Stop windows from relaunching applications

When Windows 10 starts and users logon, the operating system by default will automatically restart all the applications that were running when the system was rebooted including launching them to reload the documents and revisit web browser URLs.  Handy in concept this is not how I want the machine to behave.  I would like a clean desktop, that looks the same everytime the machine boots. Thankfully, there’s a setting for this, not well advertised, but it does exit.

Search internet as I could, couldn’t find the answer, but after posting the question on twitter, the  question was quickly solved by @JenMsft on the Windows shell team.  

Answer: Settings, Accounts, Sign-in options, scroll down, “Use my sign-in info to automatically finish setting up my device and reopen my apps after and update or restart”.  By default, this is enabled, click the button to turn if off and everything now works … “as it should”.

Once I knew what to search for, was able to find the online documentation.  The option exists only in machines not part of a domain.  Appears I’m more of the enterprise user even on home computer. 

Warren Simondson  @Caditc  noted that that changing this setting enables or disables the following item in registry.

Computer\HKEY_LOCAL_MACHINE\SOFTWARE\Microsoft\Windows NT\CurrentVersion\Winlogon\UserARSO\<usersid>\OptOut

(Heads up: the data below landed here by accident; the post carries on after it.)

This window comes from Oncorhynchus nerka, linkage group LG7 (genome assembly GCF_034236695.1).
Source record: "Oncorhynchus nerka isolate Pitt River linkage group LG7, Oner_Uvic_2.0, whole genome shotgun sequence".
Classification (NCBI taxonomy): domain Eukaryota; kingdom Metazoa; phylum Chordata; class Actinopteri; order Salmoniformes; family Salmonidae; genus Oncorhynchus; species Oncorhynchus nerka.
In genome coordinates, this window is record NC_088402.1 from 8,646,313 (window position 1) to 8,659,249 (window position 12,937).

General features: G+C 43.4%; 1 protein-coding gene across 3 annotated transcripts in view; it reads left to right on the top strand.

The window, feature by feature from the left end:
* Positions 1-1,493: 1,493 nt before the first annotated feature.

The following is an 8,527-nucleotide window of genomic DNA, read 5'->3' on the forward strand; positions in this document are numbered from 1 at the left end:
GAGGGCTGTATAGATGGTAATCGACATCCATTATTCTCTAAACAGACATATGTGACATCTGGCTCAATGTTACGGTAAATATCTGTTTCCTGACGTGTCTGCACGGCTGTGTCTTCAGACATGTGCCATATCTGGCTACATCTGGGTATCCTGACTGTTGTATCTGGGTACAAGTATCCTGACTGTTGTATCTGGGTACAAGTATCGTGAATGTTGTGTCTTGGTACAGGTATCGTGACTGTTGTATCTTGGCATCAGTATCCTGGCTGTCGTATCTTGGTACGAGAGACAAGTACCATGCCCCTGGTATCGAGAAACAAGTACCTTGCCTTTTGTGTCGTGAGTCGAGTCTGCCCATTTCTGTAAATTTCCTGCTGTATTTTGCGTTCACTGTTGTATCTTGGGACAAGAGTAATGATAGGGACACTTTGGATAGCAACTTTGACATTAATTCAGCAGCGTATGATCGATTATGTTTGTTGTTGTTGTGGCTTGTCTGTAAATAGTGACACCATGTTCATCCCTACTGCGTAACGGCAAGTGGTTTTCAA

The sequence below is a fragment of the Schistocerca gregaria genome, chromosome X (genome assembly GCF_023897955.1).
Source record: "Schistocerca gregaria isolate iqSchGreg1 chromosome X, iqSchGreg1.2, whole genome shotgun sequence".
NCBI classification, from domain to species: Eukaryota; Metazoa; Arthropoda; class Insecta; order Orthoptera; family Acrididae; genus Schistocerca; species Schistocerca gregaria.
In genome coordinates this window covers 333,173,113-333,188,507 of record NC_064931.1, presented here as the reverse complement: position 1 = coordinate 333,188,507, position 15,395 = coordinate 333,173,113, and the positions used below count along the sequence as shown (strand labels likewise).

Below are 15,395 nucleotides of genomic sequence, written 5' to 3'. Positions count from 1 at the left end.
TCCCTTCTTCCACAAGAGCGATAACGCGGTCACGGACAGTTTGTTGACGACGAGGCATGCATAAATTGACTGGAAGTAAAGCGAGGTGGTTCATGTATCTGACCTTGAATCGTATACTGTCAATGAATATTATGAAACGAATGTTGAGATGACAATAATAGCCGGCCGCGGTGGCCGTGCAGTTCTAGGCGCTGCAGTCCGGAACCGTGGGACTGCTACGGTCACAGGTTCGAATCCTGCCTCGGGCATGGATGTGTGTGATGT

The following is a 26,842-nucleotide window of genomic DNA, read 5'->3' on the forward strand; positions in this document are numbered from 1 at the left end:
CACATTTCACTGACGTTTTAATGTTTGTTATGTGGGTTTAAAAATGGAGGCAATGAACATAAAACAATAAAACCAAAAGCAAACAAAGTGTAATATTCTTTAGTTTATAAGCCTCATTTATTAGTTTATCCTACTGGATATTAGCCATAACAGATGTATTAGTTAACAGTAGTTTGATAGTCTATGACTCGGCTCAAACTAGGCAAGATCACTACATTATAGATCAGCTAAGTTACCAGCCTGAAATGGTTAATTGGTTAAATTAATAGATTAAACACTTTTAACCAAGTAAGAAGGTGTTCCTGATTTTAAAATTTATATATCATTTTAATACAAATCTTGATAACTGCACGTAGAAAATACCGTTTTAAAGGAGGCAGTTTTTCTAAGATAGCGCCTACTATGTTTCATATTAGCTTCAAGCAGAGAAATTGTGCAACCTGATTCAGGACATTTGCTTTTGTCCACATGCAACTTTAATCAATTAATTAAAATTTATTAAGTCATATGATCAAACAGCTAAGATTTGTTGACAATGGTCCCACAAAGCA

DWORD setting (boolean).  1 means “opt out” => do not restart applications at machine start.

As a once upon a time programmer of User Profile code, this has just become neat!  Why the in wholly h@ll is WinLogon using a HKLM based setting to control the behavior of a per-user setting when the user registry must already be loaded before launching the applications?   I note that this makes it really difficult to place this opt out into a default user profile to make this standard policy for the machine.  If anyone has good ideas to why the machine registry was used for this per-user setting, do please add them in the comments below.

Final thought: the above prevents a machine wide default of opting out.  There “could be” a separate setting to make that global and if I had to guess, it would be in the same WinLogon space with no SIDs.  Have not had a chance to check it, but its a possibility.

Joe Nord

Originally posted July 22, 2018

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